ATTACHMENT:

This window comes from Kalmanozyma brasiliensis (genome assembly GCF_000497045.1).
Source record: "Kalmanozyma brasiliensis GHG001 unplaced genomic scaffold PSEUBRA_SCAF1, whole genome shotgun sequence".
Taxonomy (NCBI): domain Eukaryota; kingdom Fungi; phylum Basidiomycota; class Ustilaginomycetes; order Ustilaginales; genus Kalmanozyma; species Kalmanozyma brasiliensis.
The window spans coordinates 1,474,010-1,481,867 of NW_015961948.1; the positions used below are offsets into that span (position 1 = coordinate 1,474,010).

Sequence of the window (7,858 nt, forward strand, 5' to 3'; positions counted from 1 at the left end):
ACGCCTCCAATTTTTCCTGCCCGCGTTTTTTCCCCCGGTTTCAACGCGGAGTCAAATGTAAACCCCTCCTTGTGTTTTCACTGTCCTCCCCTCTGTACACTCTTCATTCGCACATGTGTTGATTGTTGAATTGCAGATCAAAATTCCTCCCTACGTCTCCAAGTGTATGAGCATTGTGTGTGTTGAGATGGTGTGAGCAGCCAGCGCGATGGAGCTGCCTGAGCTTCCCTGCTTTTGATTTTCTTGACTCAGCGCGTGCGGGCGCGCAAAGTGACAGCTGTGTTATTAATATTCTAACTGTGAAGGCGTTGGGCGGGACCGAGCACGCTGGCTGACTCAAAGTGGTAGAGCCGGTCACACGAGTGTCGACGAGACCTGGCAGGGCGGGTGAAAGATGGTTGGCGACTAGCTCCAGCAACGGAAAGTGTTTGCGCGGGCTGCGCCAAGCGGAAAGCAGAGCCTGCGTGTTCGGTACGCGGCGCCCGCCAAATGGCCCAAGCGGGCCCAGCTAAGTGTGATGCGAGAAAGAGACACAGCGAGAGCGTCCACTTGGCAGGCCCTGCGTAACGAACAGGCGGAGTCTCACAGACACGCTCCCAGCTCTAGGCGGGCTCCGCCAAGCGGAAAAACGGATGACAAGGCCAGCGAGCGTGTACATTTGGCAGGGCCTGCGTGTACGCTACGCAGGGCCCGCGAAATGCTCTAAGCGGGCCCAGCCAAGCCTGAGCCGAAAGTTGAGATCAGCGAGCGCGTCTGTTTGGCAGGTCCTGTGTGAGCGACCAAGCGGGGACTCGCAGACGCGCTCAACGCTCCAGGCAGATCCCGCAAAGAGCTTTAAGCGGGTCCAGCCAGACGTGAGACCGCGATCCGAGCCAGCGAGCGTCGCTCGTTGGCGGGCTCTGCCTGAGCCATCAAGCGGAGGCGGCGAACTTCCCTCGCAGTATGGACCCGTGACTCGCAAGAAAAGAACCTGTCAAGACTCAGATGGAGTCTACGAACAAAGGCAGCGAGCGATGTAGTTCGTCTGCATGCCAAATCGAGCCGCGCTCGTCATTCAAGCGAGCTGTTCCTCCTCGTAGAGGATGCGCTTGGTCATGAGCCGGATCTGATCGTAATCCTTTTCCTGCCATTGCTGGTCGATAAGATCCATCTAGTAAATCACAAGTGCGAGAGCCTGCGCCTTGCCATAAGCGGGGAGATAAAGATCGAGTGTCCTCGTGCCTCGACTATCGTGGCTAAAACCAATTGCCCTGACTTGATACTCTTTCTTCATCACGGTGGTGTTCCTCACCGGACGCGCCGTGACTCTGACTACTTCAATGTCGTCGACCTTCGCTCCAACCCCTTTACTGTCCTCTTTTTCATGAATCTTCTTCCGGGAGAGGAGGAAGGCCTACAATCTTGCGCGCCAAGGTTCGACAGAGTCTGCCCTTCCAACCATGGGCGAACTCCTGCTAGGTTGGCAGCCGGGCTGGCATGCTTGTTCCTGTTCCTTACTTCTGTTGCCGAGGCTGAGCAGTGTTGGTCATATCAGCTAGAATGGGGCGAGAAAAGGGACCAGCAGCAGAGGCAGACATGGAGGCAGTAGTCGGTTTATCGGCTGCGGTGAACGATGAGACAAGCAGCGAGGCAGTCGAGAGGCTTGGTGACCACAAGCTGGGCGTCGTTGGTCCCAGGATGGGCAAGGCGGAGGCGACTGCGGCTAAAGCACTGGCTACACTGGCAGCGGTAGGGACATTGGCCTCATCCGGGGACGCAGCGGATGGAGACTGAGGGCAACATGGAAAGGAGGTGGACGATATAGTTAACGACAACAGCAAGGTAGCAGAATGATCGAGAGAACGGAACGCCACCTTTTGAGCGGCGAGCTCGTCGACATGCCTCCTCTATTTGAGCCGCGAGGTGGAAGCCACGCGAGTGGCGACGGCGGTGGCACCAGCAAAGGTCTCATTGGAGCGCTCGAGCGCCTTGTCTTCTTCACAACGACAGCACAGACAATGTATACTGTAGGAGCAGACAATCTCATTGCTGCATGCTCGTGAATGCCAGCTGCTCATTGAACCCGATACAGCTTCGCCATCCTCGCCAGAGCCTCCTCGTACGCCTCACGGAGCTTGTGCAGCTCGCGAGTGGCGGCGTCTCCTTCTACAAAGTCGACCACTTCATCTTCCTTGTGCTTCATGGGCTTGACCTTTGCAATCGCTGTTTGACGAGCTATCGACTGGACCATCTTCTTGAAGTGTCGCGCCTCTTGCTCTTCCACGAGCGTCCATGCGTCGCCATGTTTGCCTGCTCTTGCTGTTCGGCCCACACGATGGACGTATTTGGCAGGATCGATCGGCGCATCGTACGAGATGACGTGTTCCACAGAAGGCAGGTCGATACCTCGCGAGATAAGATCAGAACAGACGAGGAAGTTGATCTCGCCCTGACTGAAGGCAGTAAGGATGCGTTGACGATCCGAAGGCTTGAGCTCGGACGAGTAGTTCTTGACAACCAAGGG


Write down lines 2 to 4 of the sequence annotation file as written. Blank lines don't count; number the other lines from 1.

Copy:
Source record: "Kalmanozyma brasiliensis GHG001 unplaced genomic scaffold PSEUBRA_SCAF1, whole genome shotgun sequence".
Taxonomy (NCBI): domain Eukaryota; kingdom Fungi; phylum Basidiomycota; class Ustilaginomycetes; order Ustilaginales; genus Kalmanozyma; species Kalmanozyma brasiliensis.
The window spans coordinates 1,474,010-1,481,867 of NW_015961948.1; the positions used below are offsets into that span (position 1 = coordinate 1,474,010).